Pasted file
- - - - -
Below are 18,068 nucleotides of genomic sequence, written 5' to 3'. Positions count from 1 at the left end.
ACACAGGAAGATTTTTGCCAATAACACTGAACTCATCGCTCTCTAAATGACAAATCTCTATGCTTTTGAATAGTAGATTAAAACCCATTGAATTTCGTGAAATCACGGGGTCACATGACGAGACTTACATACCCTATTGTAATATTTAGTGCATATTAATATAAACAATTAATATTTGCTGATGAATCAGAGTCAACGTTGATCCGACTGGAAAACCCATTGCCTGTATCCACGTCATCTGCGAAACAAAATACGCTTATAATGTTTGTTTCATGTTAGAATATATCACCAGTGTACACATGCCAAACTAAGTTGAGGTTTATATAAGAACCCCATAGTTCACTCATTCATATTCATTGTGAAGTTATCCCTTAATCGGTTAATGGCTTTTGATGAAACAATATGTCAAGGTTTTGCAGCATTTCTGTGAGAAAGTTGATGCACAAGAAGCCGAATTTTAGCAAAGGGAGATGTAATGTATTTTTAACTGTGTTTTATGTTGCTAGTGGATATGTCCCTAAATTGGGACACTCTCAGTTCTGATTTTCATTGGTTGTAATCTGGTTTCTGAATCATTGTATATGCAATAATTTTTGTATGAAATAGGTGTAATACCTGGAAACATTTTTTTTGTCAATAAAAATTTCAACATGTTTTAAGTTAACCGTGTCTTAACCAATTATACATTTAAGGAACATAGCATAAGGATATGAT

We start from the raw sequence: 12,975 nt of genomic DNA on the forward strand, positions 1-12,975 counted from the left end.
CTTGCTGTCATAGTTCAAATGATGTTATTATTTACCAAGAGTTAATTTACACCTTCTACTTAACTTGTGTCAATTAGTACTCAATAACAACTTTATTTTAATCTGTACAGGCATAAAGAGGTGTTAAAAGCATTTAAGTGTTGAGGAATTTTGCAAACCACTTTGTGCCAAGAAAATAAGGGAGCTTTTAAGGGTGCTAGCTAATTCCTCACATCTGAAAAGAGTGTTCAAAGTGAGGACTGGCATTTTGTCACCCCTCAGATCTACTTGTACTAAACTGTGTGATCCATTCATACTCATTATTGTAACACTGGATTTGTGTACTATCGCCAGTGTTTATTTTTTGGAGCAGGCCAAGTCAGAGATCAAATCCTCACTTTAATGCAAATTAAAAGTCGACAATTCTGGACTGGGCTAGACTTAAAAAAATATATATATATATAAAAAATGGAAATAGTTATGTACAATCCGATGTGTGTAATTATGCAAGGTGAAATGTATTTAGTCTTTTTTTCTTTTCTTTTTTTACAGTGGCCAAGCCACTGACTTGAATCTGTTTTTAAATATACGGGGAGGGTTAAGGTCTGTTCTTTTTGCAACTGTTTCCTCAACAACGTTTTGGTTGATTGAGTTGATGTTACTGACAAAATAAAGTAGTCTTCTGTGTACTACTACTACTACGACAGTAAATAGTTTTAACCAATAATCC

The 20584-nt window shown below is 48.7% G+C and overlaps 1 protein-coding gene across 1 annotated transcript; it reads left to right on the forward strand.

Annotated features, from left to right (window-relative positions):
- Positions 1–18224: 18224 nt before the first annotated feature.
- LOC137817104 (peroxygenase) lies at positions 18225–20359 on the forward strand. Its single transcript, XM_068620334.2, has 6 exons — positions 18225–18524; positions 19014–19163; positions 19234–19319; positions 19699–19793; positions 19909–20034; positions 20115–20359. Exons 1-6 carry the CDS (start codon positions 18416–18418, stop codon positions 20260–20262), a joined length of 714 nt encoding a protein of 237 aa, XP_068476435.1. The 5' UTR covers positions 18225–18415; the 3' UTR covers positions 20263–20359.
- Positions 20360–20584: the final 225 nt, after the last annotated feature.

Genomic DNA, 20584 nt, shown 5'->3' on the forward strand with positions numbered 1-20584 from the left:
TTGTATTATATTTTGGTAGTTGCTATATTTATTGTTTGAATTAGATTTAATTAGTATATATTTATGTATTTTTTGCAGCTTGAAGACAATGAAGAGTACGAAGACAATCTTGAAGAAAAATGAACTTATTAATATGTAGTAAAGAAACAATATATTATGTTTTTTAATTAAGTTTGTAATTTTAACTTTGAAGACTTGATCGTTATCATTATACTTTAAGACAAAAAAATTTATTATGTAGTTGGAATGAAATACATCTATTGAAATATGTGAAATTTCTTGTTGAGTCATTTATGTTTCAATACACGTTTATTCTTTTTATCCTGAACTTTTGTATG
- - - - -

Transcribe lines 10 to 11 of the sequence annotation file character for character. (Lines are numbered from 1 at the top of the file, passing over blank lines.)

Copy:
Genomic DNA, 20584 nt, shown 5'->3' on the forward strand with positions numbered 1-20584 from the left:
TTGTATTATATTTTGGTAGTTGCTATATTTATTGTTTGAATTAGATTTAATTAGTATATATTTATGTATTTTTTGCAGCTTGAAGACAATGAAGAGTACGAAGACAATCTTGAAGAAAAATGAACTTATTAATATGTAGTAAAGAAACAATATATTATGTTTTTTAATTAAGTTTGTAATTTTAACTTTGAAGACTTGATCGTTATCATTATACTTTAAGACAAAAAAATTTATTATGTAGTTGGAATGAAATACATCTATTGAAATATGTGAAATTTCTTGTTGAGTCATTTATGTTTCAATACACGTTTATTCTTTTTATCCTGAACTTTTGTATG